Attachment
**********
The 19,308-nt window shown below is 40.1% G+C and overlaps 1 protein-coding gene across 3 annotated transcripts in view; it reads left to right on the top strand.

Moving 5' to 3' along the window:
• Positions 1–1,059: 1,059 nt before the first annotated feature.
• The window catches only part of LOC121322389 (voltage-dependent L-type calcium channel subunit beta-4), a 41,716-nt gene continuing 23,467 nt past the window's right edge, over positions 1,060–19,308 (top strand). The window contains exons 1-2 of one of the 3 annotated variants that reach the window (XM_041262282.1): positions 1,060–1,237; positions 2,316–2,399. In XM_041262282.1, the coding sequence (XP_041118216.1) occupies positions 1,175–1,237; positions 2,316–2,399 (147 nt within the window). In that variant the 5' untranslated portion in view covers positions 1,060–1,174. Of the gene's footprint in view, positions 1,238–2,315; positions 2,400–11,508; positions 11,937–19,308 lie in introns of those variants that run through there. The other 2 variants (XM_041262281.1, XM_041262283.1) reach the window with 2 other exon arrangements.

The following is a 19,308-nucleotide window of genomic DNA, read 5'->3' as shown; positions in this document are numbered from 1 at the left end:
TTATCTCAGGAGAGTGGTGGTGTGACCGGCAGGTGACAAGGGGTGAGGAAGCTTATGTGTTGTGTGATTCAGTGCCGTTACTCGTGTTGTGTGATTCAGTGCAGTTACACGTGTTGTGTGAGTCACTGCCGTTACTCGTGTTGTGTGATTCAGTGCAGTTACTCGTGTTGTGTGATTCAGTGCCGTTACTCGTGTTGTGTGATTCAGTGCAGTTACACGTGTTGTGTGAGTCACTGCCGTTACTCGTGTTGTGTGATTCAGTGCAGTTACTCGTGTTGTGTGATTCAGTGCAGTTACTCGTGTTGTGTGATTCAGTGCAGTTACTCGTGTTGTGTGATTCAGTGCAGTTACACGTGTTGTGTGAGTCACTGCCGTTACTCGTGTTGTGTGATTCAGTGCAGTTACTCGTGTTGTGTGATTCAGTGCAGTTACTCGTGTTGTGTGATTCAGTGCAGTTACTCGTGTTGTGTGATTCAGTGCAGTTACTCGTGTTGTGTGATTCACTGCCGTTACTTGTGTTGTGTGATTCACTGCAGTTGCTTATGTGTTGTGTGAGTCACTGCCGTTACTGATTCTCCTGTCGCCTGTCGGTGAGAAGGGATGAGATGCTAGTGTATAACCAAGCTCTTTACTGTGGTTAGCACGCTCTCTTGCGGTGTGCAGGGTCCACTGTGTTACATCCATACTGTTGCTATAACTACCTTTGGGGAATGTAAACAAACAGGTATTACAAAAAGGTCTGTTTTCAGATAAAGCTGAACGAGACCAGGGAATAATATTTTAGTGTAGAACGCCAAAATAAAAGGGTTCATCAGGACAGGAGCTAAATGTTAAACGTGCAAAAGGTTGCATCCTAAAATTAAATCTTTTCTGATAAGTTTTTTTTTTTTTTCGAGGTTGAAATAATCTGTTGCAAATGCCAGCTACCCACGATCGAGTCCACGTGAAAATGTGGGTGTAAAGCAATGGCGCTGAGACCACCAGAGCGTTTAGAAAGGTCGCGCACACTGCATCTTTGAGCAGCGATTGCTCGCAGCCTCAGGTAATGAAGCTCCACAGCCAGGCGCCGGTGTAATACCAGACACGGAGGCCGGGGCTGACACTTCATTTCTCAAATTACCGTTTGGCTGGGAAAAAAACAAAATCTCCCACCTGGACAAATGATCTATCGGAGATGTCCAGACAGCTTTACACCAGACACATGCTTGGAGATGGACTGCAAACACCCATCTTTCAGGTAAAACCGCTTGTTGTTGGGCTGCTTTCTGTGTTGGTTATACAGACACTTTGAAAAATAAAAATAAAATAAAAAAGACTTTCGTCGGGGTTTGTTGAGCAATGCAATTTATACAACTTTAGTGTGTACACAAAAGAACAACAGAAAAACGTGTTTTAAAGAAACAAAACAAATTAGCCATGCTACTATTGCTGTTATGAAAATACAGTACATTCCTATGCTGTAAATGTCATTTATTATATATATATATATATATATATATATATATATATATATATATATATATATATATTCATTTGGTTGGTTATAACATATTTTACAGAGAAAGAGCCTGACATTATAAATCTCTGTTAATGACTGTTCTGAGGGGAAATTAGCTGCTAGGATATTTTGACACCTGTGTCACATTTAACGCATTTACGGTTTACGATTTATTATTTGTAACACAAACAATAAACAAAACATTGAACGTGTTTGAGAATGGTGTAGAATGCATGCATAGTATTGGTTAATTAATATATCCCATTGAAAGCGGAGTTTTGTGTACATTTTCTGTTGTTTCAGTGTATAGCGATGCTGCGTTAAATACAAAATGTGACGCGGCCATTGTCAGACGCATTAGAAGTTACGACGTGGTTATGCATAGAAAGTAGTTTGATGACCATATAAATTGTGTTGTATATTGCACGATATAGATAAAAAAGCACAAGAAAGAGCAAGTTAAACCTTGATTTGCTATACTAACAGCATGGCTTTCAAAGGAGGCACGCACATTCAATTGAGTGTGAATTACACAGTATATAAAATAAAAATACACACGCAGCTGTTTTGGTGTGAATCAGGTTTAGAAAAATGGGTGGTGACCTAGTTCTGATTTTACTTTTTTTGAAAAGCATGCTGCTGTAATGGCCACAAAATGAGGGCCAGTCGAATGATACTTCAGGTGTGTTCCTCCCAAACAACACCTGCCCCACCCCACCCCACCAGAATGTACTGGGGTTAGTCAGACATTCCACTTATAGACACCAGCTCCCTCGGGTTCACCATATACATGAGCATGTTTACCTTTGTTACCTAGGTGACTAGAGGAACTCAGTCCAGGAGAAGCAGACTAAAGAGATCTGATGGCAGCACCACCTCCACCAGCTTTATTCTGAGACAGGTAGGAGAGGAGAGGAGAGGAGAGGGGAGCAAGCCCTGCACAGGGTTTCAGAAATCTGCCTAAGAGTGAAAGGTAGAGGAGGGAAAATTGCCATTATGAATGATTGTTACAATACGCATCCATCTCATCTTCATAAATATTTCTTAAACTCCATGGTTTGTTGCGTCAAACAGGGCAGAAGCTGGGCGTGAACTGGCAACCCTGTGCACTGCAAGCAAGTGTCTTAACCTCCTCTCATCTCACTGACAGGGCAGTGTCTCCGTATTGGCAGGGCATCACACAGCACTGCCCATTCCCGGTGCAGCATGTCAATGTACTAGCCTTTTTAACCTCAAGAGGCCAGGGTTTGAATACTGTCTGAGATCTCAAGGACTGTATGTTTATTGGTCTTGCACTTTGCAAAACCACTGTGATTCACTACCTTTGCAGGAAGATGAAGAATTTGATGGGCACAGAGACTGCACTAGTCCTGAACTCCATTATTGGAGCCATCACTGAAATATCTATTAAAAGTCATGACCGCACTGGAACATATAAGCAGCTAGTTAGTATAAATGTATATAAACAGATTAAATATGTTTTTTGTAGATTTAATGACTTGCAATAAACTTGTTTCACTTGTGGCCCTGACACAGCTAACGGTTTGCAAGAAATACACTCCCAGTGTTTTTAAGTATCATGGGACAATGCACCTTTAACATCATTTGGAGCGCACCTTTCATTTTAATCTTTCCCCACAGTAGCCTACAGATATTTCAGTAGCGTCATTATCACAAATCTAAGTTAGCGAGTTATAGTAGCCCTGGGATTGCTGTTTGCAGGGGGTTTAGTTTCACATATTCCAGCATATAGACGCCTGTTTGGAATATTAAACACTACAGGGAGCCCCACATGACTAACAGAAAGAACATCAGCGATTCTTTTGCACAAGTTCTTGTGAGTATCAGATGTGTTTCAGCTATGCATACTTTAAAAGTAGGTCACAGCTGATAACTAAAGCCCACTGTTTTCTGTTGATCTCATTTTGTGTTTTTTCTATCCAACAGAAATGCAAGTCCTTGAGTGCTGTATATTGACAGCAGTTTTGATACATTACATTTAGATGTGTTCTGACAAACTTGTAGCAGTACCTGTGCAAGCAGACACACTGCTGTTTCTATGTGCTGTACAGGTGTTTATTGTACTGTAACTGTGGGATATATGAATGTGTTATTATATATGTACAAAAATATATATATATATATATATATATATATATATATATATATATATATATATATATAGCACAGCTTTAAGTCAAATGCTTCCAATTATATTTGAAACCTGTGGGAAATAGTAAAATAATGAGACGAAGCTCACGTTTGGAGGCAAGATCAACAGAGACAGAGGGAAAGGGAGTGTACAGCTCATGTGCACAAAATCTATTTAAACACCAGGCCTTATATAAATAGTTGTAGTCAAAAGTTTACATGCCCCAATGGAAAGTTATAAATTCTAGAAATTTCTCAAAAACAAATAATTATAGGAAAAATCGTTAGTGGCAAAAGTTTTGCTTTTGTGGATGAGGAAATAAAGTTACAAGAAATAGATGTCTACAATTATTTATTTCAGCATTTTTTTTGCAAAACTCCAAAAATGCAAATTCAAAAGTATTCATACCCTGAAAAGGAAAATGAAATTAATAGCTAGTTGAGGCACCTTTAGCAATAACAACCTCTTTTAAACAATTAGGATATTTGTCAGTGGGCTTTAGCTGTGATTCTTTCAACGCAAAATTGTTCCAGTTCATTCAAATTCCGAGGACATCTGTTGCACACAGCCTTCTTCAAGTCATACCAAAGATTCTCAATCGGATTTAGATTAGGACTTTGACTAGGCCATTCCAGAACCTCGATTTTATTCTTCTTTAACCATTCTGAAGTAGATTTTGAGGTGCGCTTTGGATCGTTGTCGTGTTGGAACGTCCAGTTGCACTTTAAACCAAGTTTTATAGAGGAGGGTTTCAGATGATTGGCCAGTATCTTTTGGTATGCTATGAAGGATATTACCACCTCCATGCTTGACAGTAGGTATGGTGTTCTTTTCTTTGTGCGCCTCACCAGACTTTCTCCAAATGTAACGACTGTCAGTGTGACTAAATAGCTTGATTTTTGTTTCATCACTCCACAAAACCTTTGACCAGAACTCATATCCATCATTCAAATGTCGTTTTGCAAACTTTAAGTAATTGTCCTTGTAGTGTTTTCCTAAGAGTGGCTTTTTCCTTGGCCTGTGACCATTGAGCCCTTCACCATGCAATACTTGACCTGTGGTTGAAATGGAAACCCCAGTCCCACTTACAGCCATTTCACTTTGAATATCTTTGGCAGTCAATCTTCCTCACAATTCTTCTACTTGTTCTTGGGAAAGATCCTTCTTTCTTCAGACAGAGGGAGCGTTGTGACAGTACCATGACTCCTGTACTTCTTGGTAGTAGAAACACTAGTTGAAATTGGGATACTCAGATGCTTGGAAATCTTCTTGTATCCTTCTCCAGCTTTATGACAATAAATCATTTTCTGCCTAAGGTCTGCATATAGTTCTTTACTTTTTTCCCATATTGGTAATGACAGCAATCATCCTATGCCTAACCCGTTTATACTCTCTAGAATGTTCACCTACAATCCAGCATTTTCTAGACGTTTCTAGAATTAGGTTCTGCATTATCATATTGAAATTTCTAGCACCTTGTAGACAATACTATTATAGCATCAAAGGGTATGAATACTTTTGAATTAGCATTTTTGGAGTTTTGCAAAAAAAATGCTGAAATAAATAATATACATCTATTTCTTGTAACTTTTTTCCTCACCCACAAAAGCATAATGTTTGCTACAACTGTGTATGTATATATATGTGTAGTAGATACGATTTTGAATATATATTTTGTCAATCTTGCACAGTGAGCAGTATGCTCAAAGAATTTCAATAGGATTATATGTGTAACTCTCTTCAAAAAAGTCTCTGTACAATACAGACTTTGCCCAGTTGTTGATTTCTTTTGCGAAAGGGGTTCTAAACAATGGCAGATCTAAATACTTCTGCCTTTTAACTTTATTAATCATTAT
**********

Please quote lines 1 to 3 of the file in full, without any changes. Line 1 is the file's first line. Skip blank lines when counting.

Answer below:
The 19,308-nt window shown below is 40.1% G+C and overlaps 1 protein-coding gene across 3 annotated transcripts in view; it reads left to right on the top strand.

Moving 5' to 3' along the window:
• Positions 1–1,059: 1,059 nt before the first annotated feature.